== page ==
What Do Different Colored Veggies Do? Here’s How They Keep You Healthy

vegetables at a farmers market

“Eat the Rainbow”

It’s silly. It’s cheesy. But it’s also a good reminder.

We should be eating lots of different kinds and colors of veggies every day.

Not only does this help diversify our gut bacteria, but different colors provide out bodies with different nutrients and antioxidants.

Eating a variety of kinds and colors of vegetables helps from the inside out- you’ll be looking and feeling your best when you “eat the rainbow.”

But don’t just take my word for it, here’s a quick rundown on the different different colors and the myriad of ways they keep you in tip top shape:


These veggies get their dark hues from the antioxidant Anthocyanin. In fact, the darker the color, the more anthocyanins a food has (This is also a good indication your veggie is ripe and ready to eat!) Purple fruits and vegetables are good for your heart and may protect against cancer.

Examples: Eggplant (especially the skin), blueberries, blackberries, prunes, plums, pomegranates, even black beans, purple carrots and cauliflower and beets.


Packed with vitamin K, folic acid, potassium, carotenoids and omega-3, green veggies get their color from chlorophyll.

Cruciferous veggies (broccoli, cabbage, kale and cauliflower) are a subgroup of green veggies that have especially strong anticancer compounds called indoles and isothiocyanates.

Examples: Broccoli, cabbage, bok choy, Brussels sprouts, spinach, kale, mustard greens, turnip greens, avocado, cilantro and parsley.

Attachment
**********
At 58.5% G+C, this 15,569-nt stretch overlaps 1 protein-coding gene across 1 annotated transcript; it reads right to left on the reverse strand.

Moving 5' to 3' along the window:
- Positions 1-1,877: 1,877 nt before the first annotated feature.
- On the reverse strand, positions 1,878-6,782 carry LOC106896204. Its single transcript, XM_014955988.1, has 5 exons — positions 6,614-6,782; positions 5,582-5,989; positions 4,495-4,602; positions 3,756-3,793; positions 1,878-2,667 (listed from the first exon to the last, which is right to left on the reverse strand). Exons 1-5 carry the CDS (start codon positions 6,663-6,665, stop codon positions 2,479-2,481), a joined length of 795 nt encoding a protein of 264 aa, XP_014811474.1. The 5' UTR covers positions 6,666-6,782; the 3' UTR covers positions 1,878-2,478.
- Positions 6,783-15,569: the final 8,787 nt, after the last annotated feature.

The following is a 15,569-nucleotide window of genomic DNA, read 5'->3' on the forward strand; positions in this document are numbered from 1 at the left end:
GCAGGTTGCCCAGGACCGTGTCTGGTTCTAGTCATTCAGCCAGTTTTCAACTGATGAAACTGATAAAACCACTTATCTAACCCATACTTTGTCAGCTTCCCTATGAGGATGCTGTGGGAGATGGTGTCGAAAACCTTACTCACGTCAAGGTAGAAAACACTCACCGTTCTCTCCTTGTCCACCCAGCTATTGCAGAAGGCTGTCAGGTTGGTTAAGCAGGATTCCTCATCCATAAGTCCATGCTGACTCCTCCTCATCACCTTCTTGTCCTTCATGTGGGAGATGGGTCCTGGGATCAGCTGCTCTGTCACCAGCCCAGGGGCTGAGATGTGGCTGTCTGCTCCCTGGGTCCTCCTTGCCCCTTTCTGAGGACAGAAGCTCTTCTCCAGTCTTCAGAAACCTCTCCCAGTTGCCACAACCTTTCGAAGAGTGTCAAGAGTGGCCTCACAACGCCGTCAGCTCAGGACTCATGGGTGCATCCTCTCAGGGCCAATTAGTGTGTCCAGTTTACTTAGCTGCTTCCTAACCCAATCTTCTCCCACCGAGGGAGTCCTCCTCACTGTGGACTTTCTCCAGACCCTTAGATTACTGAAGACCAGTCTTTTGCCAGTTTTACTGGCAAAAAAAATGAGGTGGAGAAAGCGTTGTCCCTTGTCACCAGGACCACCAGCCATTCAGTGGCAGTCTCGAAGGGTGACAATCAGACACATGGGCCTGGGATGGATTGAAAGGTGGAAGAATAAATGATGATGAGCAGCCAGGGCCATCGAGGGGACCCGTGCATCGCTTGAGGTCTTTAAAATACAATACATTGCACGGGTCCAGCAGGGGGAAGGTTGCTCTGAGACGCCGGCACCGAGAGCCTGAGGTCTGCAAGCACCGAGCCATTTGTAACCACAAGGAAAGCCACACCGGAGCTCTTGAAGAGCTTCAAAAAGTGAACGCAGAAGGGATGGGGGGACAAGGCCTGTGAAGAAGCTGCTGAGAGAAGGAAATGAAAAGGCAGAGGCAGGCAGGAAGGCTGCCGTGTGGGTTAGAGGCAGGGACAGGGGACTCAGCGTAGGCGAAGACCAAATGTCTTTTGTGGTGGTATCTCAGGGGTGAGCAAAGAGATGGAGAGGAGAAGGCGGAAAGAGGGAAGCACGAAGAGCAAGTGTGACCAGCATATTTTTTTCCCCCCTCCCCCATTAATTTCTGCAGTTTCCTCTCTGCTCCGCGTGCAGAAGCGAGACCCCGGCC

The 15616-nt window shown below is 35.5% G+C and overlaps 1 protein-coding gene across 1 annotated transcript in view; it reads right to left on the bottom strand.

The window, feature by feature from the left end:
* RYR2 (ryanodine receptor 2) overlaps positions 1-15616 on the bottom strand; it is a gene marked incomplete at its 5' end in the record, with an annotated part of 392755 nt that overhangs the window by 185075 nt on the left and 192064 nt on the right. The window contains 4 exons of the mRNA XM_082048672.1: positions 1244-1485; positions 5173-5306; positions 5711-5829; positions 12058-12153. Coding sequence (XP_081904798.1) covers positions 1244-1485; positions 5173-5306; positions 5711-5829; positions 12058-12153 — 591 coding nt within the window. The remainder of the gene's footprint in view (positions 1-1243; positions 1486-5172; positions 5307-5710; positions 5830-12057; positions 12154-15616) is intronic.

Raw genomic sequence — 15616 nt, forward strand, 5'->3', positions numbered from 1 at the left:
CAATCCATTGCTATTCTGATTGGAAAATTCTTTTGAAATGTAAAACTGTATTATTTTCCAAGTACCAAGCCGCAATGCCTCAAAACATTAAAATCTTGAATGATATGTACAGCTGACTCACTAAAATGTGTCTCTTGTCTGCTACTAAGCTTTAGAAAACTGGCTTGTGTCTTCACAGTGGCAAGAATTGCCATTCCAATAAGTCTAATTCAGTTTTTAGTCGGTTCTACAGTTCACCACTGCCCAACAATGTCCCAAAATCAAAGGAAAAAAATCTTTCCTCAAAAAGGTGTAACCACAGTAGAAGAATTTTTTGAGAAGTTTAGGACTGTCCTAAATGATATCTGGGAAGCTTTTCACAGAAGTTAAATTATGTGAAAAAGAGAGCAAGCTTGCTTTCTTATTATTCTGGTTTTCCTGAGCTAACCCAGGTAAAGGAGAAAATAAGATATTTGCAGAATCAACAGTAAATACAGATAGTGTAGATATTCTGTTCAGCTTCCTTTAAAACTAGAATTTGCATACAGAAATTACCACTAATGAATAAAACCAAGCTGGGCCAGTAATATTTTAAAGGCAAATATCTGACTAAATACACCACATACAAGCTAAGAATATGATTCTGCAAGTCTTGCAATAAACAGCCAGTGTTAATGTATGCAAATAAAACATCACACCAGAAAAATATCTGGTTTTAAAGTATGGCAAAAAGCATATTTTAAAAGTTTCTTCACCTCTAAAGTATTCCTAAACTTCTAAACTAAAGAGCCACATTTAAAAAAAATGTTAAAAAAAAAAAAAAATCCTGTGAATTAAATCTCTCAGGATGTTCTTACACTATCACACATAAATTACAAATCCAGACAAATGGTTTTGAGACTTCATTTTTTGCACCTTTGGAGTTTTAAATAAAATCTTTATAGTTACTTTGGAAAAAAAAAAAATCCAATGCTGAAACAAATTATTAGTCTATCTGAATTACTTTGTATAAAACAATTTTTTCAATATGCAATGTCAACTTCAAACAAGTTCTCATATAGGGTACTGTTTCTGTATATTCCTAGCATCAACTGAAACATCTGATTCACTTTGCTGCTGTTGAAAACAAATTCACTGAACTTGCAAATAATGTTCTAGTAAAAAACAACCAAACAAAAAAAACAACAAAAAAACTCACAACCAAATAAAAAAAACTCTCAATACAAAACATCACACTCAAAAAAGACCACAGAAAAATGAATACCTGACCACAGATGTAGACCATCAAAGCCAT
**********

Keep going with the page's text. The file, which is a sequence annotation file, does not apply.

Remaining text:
Yellow and orange fruits and vegetables have lutein and beta-carotene which helps protect eyes against age-related macular degeneration while their vitamin C helps with collagen formation, helping to keep your skin healthy.

Beta-carotene also keeps the immune system healthy, has anti-inflammatory properties and may help prevent cancer, particularly of the lung, esophagus, and stomach.

Examples: pumpkin, carrots, corn, many citrus fruits, bananas, sweet potatoes, winter squash


Red fruits and vegetables get their color from the carotenoid lycopene but it’s not just a pretty color- it helps reduce the risk of heart attacks and many cancers (like prostate).  Tomatoes, especially cooked tomato products, are the most concentrated source of lycopene. Red veggies also have vitamin C, folate and flavonoids.

Examples: Tomatoes and tomato products, watermelon, pink grapefruit, guava, cranberries.

White/Tan vegetables

not as flashy as their colorful cousins, white and tan veggies still contribute substantial quantities of nutrients that are often missing from our diets like potassium, magnesium, and fiber.

These pale little guys may help lower the risk of high blood pressure, high cholesterol, cancer and heart disease.

Examples: Mushrooms, cauliflower, onions, garlic

Ready for a few more fun veggie facts?

infographic on the different colors of  vegetables
Infographic from Moffitt Cancer Center

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